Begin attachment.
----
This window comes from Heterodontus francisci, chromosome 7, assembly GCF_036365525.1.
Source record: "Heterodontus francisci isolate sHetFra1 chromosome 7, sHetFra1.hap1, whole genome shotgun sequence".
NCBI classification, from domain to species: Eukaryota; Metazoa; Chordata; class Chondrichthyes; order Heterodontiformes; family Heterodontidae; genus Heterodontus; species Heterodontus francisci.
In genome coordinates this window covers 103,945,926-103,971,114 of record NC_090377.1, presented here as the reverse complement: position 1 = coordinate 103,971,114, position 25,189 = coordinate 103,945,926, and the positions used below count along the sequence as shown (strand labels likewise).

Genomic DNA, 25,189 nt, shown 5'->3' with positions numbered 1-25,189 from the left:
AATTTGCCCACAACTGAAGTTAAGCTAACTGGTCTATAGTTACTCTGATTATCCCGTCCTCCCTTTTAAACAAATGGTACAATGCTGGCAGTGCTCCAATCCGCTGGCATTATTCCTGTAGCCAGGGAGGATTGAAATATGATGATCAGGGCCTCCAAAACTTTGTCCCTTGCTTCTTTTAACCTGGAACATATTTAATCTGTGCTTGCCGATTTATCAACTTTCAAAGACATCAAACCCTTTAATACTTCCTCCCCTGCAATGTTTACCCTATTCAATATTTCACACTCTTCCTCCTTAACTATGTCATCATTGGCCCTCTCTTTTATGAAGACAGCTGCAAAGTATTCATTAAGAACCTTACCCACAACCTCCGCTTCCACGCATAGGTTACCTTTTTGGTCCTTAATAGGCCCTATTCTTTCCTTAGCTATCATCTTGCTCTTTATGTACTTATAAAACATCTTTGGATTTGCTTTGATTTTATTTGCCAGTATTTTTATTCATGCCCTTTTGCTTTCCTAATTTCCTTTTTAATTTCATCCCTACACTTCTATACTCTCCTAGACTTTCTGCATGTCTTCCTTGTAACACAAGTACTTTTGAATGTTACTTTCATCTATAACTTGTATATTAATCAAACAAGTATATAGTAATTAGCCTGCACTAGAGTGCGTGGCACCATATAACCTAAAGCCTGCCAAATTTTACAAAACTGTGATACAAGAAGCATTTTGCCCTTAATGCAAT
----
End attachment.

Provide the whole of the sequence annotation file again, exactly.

This window comes from Heterodontus francisci, chromosome 7, assembly GCF_036365525.1.
Source record: "Heterodontus francisci isolate sHetFra1 chromosome 7, sHetFra1.hap1, whole genome shotgun sequence".
NCBI classification, from domain to species: Eukaryota; Metazoa; Chordata; class Chondrichthyes; order Heterodontiformes; family Heterodontidae; genus Heterodontus; species Heterodontus francisci.
In genome coordinates this window covers 103,945,926-103,971,114 of record NC_090377.1, presented here as the reverse complement: position 1 = coordinate 103,971,114, position 25,189 = coordinate 103,945,926, and the positions used below count along the sequence as shown (strand labels likewise).

Genomic DNA, 25,189 nt, shown 5'->3' with positions numbered 1-25,189 from the left:
AATTTGCCCACAACTGAAGTTAAGCTAACTGGTCTATAGTTACTCTGATTATCCCGTCCTCCCTTTTAAACAAATGGTACAATGCTGGCAGTGCTCCAATCCGCTGGCATTATTCCTGTAGCCAGGGAGGATTGAAATATGATGATCAGGGCCTCCAAAACTTTGTCCCTTGCTTCTTTTAACCTGGAACATATTTAATCTGTGCTTGCCGATTTATCAACTTTCAAAGACATCAAACCCTTTAATACTTCCTCCCCTGCAATGTTTACCCTATTCAATATTTCACACTCTTCCTCCTTAACTATGTCATCATTGGCCCTCTCTTTTATGAAGACAGCTGCAAAGTATTCATTAAGAACCTTACCCACAACCTCCGCTTCCACGCATAGGTTACCTTTTTGGTCCTTAATAGGCCCTATTCTTTCCTTAGCTATCATCTTGCTCTTTATGTACTTATAAAACATCTTTGGATTTGCTTTGATTTTATTTGCCAGTATTTTTATTCATGCCCTTTTGCTTTCCTAATTTCCTTTTTAATTTCATCCCTACACTTCTATACTCTCCTAGACTTTCTGCATGTCTTCCTTGTAACACAAGTACTTTTGAATGTTACTTTCATCTATAACTTGTATATTAATCAAACAAGTATATAGTAATTAGCCTGCACTAGAGTGCGTGGCACCATATAACCTAAAGCCTGCCAAATTTTACAAAACTGTGATACAAGAAGCATTTTGCCCTTAATGCAAT